Leon Worden




Hart Bison Were Almost Burgers

By Leon Worden

Saturday January 13, 2001

H
ow many people know there are buffalo in downtown Newhall, a hop and a skip from San Fernando Road?
    The buffalo are at Hart Park, and they've been there for almost 40 years. Well, not the same buffalo. Some have died, others have been born. You know.
    To see them, you have to climb the hill to the Hart Mansion and look down into the canyon on the west side. Don't be disappointed if you don't get the elusive creatures in your sights, though. They like to hide in the canyon crevasses.
    There's a nice photo of a grinning Walt Disney and then-County Supervisor Warren Dorn in The Signal in April 1962 when Disney donated the small herd to the county of Los Angeles. Accompanying the photo is a cute story about the feisty buffalo making the two-mile trek from Disney's Golden Oak Ranch in Placerita Canyon to the county-owned Hart Park amid pomp, circumstance and tranquilizers.
    What wasn't reported in the paper, presumably because the editor didn't know, is that the creator of Mickey Mouse donated the one-time movie bison only after the slaughterhouses failed to meet his price.
    The 420-acre Golden Oak Ranch was a working ranch — not just a working movie ranch but a working cattle ranch, too. Three real cowboys ran herd on about 50 head and took them to market each winter to be sold for beef.
    Disney added the buffalo around 1960. He had purchased six cows from the Diamond Bar Ranch when it was about to be subdivided for homes and a county golf course. Later he bought a bull from Wyoming to complete the herd and one of the cows calved.
    CBS Radio's "Hollywood" commentator Ralph Story reported on the big buffalo "drive" (in a truck, anyway) across town to Hart Park. The transcript of Story's broadcast, along with the unpublished notes from his interview with then-Hart Park Superintendent Scott Thomas, are revealing.
    "Today's buffalo are mean, ornery and expensive," Story reported. "When Disney wanted to sell them, the best offer he could get was 20 cents a pound from a local meat packer. And that's when the county of Los Angeles came to the rescue ... . The civic fathers twisted Walt's arm gently to make a gift of Hollywood's last buffalo herd, and Walt agreed."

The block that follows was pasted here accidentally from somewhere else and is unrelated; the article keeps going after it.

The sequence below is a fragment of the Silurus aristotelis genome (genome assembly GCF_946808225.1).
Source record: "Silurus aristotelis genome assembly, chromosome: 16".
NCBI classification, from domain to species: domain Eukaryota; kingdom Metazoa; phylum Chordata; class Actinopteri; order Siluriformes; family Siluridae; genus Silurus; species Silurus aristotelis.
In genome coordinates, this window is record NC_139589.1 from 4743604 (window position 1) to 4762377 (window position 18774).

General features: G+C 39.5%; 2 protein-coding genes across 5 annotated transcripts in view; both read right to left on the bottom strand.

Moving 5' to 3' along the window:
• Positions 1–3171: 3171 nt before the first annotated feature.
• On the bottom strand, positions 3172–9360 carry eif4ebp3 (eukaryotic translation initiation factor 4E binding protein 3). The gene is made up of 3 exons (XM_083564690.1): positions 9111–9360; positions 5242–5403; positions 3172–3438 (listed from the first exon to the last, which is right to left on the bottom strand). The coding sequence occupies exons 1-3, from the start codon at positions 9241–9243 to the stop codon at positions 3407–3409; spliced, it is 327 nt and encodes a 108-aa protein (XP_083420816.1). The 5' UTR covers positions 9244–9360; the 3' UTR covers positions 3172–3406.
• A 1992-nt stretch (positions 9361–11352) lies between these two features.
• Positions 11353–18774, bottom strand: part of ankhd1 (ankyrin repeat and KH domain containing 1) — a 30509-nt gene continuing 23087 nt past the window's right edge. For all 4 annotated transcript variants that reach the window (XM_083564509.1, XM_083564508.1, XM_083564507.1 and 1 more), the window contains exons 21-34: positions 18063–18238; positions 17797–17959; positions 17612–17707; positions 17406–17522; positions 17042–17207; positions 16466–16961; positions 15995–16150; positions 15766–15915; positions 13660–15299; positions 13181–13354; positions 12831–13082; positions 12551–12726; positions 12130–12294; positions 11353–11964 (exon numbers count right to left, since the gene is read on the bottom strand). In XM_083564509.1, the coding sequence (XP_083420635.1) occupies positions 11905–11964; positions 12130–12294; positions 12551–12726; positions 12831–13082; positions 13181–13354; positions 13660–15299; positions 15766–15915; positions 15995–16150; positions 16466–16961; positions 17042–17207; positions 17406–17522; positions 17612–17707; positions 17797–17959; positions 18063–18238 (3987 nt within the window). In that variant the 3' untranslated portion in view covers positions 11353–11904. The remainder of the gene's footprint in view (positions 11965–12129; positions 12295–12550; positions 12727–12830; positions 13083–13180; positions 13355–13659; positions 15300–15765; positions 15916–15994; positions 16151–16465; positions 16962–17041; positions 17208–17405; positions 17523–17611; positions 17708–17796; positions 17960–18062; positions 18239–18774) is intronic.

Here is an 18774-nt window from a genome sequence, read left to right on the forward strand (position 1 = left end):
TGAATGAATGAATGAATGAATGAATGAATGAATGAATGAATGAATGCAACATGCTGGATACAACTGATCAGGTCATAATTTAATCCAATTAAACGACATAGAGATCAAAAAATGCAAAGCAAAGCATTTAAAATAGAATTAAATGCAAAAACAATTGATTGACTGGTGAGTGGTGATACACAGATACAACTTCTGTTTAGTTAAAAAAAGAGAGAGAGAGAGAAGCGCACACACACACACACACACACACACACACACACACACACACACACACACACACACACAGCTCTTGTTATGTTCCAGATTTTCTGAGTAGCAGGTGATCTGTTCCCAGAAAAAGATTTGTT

Disney had acquired the buffalo, Story noted, "because he felt it would be advisable to have these animals on hand seeing as how he was shooting quite a bit of Western-type movies for both television and (the big screen)." They appeared in Disney's two-part television show, "Sancho the Homesick Steer," and other productions.
    And the shrewd Disney made sure he wouldn't lose out on the herd's money-making potential after they were ground into buffaloburgers — or, as it turned out, put to pasture at Hart Park.
    "Before Disney made arrangements to give the buffalo to the county of L.A.," Story recorded in his notes, "he made sure that his camera crews had thousands of feet of film of the bison, and this Disney now has a complete catalog of stock background shots for any possible needs in the future. Also if it should arise he has free use of the buffalo for any movie work he desires."
    Housing the herd at Hart Park was the perfect arrangement for Disney. At his own ranch the uncontrollable beasts would plow right through the electric fences and let the horses escape.
    He would have given nine buffalo, but one didn't make it. There was an old bull in the original herd at Golden Oak, but one day, as Story put it, "a hunter with a serious case of astigmatism ... mistook the bull for a misshapen deer and shot him."
    How do you mistake a 1,100-pound buffalo for a deer? I'm thinking Newhall may be able to expand on its long list of claims to historic fame with the entry, "Home of the Last Buffalo Hunt of the American West."
    Ralph Story's complete transcript and notes can be found in the Santa Clarita Valley History Archives at scvhistory.com.

    Leon Worden is the Signal's city editor.


©2004 LEON WORDEN — ALL RIGHTS RESERVED
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